While the Warriors' brass has had their eyes on the star since his days on the market following his mutiny from the Orlando Magic, they were much better off without the troublemaker and chemistry-killer. Given how well the team performed last season as a hungry, youthful, and cohesive unit, bringing him in could have been the wrong decision for the team's present and future.

Ultimately, the final decision was in Howard's hands. In this case, one of the Warriors' best decisions was an unsuccessful move. Sometimes the best moves are the ones you don't make.

1. Facilitating a sign-and-trade for Andre Iguodala

In some ways, Iguodala is the antithesis of Howard. While he is not the renowned center Howard could have become for the Warriors, Iguodala is the low-maintenance star who doesn't need looks on offense to be effective and fits in with the team-oriented and defensive-minded culture.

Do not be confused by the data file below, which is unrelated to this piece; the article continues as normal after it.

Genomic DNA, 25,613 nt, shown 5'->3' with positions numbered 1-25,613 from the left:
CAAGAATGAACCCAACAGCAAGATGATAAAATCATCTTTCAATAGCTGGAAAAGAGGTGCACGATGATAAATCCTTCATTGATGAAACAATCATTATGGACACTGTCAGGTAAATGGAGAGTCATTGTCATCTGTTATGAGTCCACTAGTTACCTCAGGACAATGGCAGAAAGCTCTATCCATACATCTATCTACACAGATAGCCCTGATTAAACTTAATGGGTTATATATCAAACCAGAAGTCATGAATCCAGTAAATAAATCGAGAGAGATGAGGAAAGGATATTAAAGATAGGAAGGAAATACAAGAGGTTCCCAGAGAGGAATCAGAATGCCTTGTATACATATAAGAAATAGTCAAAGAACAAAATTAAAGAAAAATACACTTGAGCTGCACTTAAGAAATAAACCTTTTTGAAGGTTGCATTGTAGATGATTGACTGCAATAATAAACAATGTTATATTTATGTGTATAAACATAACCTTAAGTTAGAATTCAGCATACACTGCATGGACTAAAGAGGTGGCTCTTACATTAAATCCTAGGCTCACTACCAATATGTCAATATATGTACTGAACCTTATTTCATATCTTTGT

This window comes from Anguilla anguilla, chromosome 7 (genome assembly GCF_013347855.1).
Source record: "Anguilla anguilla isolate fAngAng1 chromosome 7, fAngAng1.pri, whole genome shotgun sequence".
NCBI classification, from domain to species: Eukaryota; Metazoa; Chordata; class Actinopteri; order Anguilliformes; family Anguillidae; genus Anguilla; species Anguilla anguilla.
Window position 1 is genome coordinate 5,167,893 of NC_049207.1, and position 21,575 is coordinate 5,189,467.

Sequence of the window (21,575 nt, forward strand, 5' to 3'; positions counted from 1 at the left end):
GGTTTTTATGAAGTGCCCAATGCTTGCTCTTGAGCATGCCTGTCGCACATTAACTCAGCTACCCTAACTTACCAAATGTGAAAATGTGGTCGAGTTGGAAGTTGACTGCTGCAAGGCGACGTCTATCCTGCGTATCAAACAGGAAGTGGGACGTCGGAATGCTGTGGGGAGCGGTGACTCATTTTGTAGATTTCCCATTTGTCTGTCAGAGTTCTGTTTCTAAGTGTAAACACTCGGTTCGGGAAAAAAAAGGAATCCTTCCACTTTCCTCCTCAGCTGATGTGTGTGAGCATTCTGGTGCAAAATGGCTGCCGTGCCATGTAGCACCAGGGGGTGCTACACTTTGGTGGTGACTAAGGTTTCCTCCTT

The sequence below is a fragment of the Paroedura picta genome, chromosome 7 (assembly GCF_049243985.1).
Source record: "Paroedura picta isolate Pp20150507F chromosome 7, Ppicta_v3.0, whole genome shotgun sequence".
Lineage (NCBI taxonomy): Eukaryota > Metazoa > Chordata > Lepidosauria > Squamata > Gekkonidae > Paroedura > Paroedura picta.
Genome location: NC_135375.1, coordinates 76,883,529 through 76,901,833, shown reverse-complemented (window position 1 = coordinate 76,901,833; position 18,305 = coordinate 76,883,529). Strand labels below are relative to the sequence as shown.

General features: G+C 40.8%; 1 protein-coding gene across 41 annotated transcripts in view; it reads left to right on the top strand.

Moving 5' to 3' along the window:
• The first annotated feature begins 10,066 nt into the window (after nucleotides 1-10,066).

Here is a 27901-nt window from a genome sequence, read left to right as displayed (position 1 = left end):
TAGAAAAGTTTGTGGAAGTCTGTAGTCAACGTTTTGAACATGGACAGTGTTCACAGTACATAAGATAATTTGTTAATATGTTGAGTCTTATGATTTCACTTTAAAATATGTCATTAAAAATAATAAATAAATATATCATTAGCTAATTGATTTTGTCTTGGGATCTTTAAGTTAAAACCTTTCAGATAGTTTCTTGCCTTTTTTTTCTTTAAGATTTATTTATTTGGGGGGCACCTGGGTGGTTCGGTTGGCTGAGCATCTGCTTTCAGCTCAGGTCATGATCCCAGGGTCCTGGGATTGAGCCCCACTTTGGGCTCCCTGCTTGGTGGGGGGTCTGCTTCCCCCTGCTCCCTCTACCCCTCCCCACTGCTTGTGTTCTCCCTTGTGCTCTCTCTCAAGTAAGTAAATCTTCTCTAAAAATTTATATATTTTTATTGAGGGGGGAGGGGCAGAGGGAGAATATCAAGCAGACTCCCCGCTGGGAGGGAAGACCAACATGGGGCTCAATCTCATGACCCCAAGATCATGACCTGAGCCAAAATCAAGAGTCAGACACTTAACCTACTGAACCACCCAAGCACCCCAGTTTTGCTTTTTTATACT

At first perceived to be a straight-up signing of the former All-Star, the Warriors had a few days before the moratorium period passed to transform this proposed transaction into a sign-and-trade deal. While it eventually cost them Biedrins, Jefferson, Brandon Rush, two first-round picks, and three second-round picks, this change facilitated the completion of the Warriors' bench.

While losing Jack and Landry was difficult, the Warriors were instead able to bring in solid players on the bench. With their mid-level exception, rookie exception, and traded player exceptions available, they filled their bench with Speights, Douglas and O'Neal.

All of this would not have been possible with this slight, but important trade alteration.

Austin Chang is a San Francisco Bay Area-based sports writer covering the Golden State Warriors for the Yahoo! Contributor Network. He is the Associate Editor of Sports Out West and an intern for Comcast SportsNet Bay Area. Follow this contributor on Twitter @_austinchang.